Remember those fantastic imaginary land and sea scapes Roger Dean would paint for the classic Yes albums? Well today we’re going to see some of them for real and very close to home.
It’s a bright blue very cold day as Sarah and I set out on our walk. This is the first time she’s been walking with me in a few weeks as her independent funeral work has kept her so busy. The last time we came out together was also to Wirral, the day we did our very handy (and popular, thanks) guide to Wirral for our fellow Liverpool people.
So we won’t tell you how we got here today. We also won’t talk about the history of where we’re going, I’ve covered that before.
We won’t have any ice cream either, it’s much too cold.
We’re going over there. To Little Eye, Middle Eye and Hilbre. Close to the Edge of the visible world.
For half of every day we’d have to walk across the sea to do this, out where the Dee and the Mersey merge into the Irish Sea.
Today we walk through a mysterious watery edge land.
Close to Little Eye we start imagining what we are seeing at a different scale.
Rivers, lakes and mountains laid out before us.
Like places Roger Dean imagined and painted for Yes.
Sarah walking to Middle Eye.
Looking for shells, like always.
Middle Eye in yellow sandstone, the red sandstone of Hilbre behind it.
Mysterious lands, thickly forested in black seaweed.
Like Topographic Oceans.
We reach the far side of Middle Eye.
If you’re familiar with the walk to Hilbre you may not be familiar with what you’re seeing here. On the way to Middle Eye we’ve turned to the right of the usual route. On the far side of the rocks that mean we won’t be able to get across the slippy seaweed to the main islands today. Which is fine, we’ve been to them many times before. Today we’re looking at places we don’t see so often.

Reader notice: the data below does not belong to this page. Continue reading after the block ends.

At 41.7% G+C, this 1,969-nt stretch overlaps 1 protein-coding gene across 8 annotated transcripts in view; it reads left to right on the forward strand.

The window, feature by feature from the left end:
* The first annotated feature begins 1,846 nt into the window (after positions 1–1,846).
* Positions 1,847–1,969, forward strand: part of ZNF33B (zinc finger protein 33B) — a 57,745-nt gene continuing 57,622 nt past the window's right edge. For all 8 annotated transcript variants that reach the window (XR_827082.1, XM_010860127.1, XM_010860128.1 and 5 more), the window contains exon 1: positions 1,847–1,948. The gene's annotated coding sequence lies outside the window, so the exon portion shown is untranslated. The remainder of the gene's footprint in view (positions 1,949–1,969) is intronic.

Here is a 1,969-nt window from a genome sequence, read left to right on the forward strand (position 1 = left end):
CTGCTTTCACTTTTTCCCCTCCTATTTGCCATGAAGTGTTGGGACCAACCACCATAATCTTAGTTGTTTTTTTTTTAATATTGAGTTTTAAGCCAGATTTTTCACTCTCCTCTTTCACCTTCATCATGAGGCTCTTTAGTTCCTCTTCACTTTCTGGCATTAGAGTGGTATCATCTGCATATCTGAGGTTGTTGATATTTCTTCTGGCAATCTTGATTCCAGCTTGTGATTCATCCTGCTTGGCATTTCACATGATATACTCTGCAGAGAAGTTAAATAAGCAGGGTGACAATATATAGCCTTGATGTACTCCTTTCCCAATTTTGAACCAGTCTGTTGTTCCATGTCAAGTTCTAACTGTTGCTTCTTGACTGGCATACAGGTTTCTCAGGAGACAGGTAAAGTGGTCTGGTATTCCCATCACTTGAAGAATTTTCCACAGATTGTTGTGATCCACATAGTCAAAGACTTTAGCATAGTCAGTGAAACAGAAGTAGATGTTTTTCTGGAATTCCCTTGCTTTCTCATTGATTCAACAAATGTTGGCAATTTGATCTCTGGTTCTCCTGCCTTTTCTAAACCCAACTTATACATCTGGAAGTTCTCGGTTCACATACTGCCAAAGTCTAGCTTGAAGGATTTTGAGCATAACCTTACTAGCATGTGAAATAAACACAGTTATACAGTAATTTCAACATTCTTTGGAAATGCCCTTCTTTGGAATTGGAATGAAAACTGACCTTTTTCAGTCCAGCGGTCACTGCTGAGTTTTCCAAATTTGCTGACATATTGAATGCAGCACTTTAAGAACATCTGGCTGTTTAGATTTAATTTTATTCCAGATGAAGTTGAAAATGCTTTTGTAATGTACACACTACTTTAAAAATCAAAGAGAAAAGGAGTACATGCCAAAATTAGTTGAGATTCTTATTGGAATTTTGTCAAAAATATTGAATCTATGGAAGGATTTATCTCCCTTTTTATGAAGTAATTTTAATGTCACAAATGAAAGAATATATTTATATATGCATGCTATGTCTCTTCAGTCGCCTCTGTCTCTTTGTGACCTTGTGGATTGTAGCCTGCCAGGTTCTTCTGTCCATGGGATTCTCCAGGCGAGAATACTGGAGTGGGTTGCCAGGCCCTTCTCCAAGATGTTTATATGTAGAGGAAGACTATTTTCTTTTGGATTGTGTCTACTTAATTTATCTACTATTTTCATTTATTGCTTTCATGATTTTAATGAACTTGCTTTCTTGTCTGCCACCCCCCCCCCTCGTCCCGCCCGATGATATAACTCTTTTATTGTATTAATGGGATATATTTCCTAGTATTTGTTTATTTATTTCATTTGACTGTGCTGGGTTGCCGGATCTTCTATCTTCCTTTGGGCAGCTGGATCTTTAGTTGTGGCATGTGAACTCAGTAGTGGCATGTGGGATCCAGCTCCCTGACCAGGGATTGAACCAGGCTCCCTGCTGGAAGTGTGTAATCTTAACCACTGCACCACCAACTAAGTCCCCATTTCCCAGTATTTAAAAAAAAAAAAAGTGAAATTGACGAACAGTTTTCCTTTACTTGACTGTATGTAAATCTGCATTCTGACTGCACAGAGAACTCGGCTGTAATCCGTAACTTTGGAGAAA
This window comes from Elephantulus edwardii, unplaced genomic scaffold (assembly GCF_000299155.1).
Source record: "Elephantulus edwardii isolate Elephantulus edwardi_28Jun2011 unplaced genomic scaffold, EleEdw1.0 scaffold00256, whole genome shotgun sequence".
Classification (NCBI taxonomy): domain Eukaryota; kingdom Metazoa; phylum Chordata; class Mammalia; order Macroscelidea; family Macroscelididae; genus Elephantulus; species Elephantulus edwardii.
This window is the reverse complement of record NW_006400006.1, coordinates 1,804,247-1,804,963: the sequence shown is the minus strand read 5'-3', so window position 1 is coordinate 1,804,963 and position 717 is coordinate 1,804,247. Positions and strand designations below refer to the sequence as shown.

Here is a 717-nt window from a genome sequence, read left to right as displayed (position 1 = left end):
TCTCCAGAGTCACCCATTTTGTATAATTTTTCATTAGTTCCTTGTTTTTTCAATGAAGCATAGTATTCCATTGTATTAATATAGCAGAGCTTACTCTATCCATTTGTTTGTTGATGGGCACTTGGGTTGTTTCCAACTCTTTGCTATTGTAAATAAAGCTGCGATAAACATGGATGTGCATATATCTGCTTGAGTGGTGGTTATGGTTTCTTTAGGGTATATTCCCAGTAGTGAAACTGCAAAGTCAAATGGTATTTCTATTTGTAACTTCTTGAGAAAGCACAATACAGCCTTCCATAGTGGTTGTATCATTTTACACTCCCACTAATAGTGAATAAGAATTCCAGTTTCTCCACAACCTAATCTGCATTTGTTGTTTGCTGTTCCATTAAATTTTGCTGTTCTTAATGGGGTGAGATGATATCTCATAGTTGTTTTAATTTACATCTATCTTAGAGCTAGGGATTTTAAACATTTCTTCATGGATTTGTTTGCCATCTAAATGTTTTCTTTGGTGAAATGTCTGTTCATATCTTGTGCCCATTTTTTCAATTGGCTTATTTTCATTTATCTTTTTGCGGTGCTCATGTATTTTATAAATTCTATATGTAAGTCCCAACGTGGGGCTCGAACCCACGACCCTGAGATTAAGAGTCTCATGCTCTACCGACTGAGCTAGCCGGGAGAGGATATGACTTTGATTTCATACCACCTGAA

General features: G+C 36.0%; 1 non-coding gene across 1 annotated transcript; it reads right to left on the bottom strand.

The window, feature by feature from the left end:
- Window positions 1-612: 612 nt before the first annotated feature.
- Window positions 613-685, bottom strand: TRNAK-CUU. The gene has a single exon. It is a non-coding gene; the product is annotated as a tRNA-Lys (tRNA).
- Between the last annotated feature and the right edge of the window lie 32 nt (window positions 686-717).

In the shelter of Middle Eye the wind drops and we stop for lunch.
Sitting here looking across at North Wales.
The rocks are full of sponge.
On the far side of Hilbre now. The island is busy with visitors today.
Down here at the edge of the sea it’s us and the lapwings. This is as far as we go, the tide is turning but we know we’ve got plenty of time for the slow walk back.
We turn round and see the whole Dee Estuary, the whole shining shore before us.
And pass more fantastical miniature lands, on our left now.
All the way back, nature as imaginative as any artist.
Back in West Kirby the art of this beautiful place continues.
In the town we buy fruit, vegetables and some second hand LPs before travelling back through the tunnel. A wonderful day. And as Jon Anderson of Yes would, and indeed did say ‘Nous Sommes du Soleil.’
(I don’t know who did the above painting, it’s on a gable end in West Kirby. If you know then tell me and I’ll do a credit and a link.)
Finally, regular reader Stan Cotter has since sent these pictures from doing this same walk in 1960.
Stan in 1960, on the far side.
Where there were jellyfish as big as his shoes.